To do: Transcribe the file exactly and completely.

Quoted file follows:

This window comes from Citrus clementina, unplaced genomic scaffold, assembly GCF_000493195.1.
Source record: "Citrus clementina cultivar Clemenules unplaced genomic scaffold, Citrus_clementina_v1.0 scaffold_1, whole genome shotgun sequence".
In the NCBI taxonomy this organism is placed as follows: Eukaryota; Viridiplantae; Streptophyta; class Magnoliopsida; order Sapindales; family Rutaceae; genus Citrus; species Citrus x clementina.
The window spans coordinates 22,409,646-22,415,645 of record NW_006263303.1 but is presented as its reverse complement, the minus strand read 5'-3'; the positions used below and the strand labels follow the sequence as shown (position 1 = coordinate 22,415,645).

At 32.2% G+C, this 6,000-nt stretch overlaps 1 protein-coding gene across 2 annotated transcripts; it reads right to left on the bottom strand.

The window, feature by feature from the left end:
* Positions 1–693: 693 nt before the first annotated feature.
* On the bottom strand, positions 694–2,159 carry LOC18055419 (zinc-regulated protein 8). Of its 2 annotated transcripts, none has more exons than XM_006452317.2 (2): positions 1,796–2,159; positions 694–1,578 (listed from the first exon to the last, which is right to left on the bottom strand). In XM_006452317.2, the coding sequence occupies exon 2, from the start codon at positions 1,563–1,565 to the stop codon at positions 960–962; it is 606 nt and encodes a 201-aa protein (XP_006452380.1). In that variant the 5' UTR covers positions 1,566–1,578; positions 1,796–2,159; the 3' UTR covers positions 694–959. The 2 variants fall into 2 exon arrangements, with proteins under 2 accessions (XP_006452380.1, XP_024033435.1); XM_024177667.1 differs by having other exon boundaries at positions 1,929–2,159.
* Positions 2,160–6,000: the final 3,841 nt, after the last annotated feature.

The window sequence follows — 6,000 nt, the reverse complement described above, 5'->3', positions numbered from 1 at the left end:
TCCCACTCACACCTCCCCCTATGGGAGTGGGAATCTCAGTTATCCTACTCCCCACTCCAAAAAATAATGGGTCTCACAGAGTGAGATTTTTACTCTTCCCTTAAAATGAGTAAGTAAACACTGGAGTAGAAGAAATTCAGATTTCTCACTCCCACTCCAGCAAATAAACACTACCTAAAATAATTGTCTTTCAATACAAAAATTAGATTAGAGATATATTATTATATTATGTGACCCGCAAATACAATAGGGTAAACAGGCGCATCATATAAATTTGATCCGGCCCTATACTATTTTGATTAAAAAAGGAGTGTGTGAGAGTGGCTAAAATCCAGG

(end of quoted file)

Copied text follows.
This window comes from Citrus clementina, unplaced genomic scaffold, assembly GCF_000493195.1.
Source record: "Citrus clementina cultivar Clemenules unplaced genomic scaffold, Citrus_clementina_v1.0 scaffold_1, whole genome shotgun sequence".
In the NCBI taxonomy this organism is placed as follows: Eukaryota; Viridiplantae; Streptophyta; class Magnoliopsida; order Sapindales; family Rutaceae; genus Citrus; species Citrus x clementina.
The window spans coordinates 22,409,646-22,415,645 of record NW_006263303.1 but is presented as its reverse complement, the minus strand read 5'-3'; the positions used below and the strand labels follow the sequence as shown (position 1 = coordinate 22,415,645).

At 32.2% G+C, this 6,000-nt stretch overlaps 1 protein-coding gene across 2 annotated transcripts; it reads right to left on the bottom strand.

The window, feature by feature from the left end:
* Positions 1–693: 693 nt before the first annotated feature.
* On the bottom strand, positions 694–2,159 carry LOC18055419 (zinc-regulated protein 8). Of its 2 annotated transcripts, none has more exons than XM_006452317.2 (2): positions 1,796–2,159; positions 694–1,578 (listed from the first exon to the last, which is right to left on the bottom strand). In XM_006452317.2, the coding sequence occupies exon 2, from the start codon at positions 1,563–1,565 to the stop codon at positions 960–962; it is 606 nt and encodes a 201-aa protein (XP_006452380.1). In that variant the 5' UTR covers positions 1,566–1,578; positions 1,796–2,159; the 3' UTR covers positions 694–959. The 2 variants fall into 2 exon arrangements, with proteins under 2 accessions (XP_006452380.1, XP_024033435.1); XM_024177667.1 differs by having other exon boundaries at positions 1,929–2,159.
* Positions 2,160–6,000: the final 3,841 nt, after the last annotated feature.

The window sequence follows — 6,000 nt, the reverse complement described above, 5'->3', positions numbered from 1 at the left end:
TCCCACTCACACCTCCCCCTATGGGAGTGGGAATCTCAGTTATCCTACTCCCCACTCCAAAAAATAATGGGTCTCACAGAGTGAGATTTTTACTCTTCCCTTAAAATGAGTAAGTAAACACTGGAGTAGAAGAAATTCAGATTTCTCACTCCCACTCCAGCAAATAAACACTACCTAAAATAATTGTCTTTCAATACAAAAATTAGATTAGAGATATATTATTATATTATGTGACCCGCAAATACAATAGGGTAAACAGGCGCATCATATAAATTTGATCCGGCCCTATACTATTTTGATTAAAAAAGGAGTGTGTGAGAGTGGCTAAAATCCAGG